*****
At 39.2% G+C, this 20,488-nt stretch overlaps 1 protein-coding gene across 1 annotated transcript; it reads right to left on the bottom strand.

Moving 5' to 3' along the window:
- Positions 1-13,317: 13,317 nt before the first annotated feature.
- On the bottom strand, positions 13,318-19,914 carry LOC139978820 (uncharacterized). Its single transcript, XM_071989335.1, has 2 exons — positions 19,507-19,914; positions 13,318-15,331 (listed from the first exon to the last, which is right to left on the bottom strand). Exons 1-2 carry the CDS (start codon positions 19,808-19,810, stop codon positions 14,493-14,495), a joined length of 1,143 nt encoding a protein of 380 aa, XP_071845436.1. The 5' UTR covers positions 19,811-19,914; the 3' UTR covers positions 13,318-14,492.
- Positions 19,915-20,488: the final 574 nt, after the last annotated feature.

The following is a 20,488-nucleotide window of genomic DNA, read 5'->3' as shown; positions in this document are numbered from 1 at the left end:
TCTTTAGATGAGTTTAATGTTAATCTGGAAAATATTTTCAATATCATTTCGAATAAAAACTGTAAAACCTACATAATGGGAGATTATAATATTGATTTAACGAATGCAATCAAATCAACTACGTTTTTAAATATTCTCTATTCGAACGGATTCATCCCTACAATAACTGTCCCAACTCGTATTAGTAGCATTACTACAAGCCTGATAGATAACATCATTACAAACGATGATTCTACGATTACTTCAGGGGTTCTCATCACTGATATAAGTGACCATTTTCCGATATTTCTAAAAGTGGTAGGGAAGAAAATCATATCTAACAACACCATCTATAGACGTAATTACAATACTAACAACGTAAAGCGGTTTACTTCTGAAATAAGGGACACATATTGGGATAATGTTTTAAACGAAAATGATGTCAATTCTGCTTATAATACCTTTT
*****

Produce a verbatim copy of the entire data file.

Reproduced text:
At 39.2% G+C, this 20,488-nt stretch overlaps 1 protein-coding gene across 1 annotated transcript; it reads right to left on the bottom strand.

Moving 5' to 3' along the window:
- Positions 1-13,317: 13,317 nt before the first annotated feature.
- On the bottom strand, positions 13,318-19,914 carry LOC139978820 (uncharacterized). Its single transcript, XM_071989335.1, has 2 exons — positions 19,507-19,914; positions 13,318-15,331 (listed from the first exon to the last, which is right to left on the bottom strand). Exons 1-2 carry the CDS (start codon positions 19,808-19,810, stop codon positions 14,493-14,495), a joined length of 1,143 nt encoding a protein of 380 aa, XP_071845436.1. The 5' UTR covers positions 19,811-19,914; the 3' UTR covers positions 13,318-14,492.
- Positions 19,915-20,488: the final 574 nt, after the last annotated feature.

The following is a 20,488-nucleotide window of genomic DNA, read 5'->3' as shown; positions in this document are numbered from 1 at the left end:
TCTTTAGATGAGTTTAATGTTAATCTGGAAAATATTTTCAATATCATTTCGAATAAAAACTGTAAAACCTACATAATGGGAGATTATAATATTGATTTAACGAATGCAATCAAATCAACTACGTTTTTAAATATTCTCTATTCGAACGGATTCATCCCTACAATAACTGTCCCAACTCGTATTAGTAGCATTACTACAAGCCTGATAGATAACATCATTACAAACGATGATTCTACGATTACTTCAGGGGTTCTCATCACTGATATAAGTGACCATTTTCCGATATTTCTAAAAGTGGTAGGGAAGAAAATCATATCTAACAACACCATCTATAGACGTAATTACAATACTAACAACGTAAAGCGGTTTACTTCTGAAATAAGGGACACATATTGGGATAATGTTTTAAACGAAAATGATGTCAATTCTGCTTATAATACCTTTT